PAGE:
Susana Seivane, |
Alma de Buxo
(Green Linnet, 2002)
Alma de Buxo means "Soul of the Boxwood" in English, a reference to the tree that traditionally provides the wood for Galician bagpipes. Susana Seivane's chanters have been cut and turned with full accordance to tradition, as you would expect for the freshest growth from the venerable luthier family tree of Seivane (pronounced say-VAHN-ay). Her grandfather made her first bagpipes for her when she was 4, a year after her father began her musical training. Now aged 25, Susana brings what is already a lifetime of experience to her second album.
The CD cover is entrancing, depicting the artist as a dryad, and the CD contents are equally refreshing: 13 tracks, mixing traditional dance tunes and new compositions, played with confidence and vitality. The listings provide brief explanations in English and Catalan of each tune's origins. We learn that a jota and a mui–eira are forms of dance and tune particular to Spain and to Galicia, respectively. There are polkas, rumbas, jotas, waltzes and mui–eiras enough to keep your toes tapping, and ballads to give you a moment's respite!
She also sings on two of the tracks, a clear and pleasant solo on "Roseiras de Abril" and joined by five others on "Mui–eira de AlŹn," proving she is more than solely adept as a musician. Already an established piper at many festivals in Europe, Alma de Buxo brings Susana's talent to a wider audience. In her playing, the sometimes frenetic sound of the pipes can make you visualise the wild Galician coast; the quieter, more plaintive notes similarly are indicative of the isolation and seclusion inland.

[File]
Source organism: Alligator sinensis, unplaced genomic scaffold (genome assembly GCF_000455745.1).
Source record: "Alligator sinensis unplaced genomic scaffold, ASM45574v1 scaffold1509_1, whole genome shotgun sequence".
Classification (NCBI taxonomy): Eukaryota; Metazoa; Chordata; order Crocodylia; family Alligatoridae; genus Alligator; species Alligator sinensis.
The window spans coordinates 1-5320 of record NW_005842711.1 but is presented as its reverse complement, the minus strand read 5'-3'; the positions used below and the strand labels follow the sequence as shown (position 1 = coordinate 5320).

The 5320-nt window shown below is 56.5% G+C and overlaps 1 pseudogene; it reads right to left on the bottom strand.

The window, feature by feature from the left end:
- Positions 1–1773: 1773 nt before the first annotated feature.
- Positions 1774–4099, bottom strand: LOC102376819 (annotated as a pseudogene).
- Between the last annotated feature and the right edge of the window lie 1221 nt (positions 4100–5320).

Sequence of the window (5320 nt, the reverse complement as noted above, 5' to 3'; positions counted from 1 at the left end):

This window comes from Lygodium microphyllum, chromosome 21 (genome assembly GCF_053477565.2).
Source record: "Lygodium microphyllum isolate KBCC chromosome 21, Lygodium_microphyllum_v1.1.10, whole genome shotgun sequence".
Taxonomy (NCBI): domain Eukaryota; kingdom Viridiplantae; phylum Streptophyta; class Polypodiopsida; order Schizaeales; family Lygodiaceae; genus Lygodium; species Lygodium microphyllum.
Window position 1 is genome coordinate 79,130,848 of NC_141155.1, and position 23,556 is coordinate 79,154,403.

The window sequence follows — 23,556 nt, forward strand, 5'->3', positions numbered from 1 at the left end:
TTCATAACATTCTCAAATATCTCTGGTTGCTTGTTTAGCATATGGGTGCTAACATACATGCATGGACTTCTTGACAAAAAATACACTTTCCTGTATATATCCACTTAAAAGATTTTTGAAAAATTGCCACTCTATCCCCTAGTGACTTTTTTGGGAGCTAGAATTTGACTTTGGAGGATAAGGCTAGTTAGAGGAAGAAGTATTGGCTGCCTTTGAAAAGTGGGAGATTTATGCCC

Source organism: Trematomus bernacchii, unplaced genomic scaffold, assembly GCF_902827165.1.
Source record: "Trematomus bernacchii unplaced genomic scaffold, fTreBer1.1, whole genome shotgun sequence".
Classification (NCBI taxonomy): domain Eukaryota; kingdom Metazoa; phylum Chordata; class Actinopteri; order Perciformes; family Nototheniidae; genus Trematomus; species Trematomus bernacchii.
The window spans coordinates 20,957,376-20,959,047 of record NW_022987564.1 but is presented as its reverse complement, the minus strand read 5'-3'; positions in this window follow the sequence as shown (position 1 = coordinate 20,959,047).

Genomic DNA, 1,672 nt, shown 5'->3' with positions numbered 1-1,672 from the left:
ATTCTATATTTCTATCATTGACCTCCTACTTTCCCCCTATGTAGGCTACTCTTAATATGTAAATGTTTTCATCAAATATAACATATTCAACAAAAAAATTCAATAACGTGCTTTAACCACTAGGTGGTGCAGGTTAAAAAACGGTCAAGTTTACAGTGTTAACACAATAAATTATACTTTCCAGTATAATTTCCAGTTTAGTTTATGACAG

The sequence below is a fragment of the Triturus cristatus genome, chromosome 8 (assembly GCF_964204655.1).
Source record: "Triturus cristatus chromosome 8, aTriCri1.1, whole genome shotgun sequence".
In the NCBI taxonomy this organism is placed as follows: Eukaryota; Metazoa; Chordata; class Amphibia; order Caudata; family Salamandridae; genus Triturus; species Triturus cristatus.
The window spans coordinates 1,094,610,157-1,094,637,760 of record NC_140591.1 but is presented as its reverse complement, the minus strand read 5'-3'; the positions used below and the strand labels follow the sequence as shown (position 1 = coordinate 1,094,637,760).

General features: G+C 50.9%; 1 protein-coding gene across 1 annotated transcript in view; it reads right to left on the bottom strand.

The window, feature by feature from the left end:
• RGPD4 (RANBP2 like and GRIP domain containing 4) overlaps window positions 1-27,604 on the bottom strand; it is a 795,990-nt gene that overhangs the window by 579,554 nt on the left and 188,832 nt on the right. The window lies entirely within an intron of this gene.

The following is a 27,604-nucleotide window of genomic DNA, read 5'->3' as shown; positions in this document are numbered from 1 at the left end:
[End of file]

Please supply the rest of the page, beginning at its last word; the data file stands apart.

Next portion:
Accompanied by accordion, harp, trikitixa, bouzouki, drums, violin, bass, guitar, citar, banjo and piano, Susana raises a joyful noise to the heavens, in tribute to and praise of the "Soul of the Boxwood" without which she would be rendered almost mute. She also dedicates tunes to "all those female bagpipers who were made anonymous throughout history" and "to all the women who did so much for our culture and oral transmission in our country." She pays tribute to her grandfather by playing a composition of his, and thanks him for teaching her and for all his good advice.
All these tunes would appear very close to her heart and her traditions, and she certainly throws her soul into playing them. For aficionados of the Galician pipes, this is a vibrant celebration; for those as yet uninitiated, this provides a vivid sample of the genuine article -- Ávamos a bailar!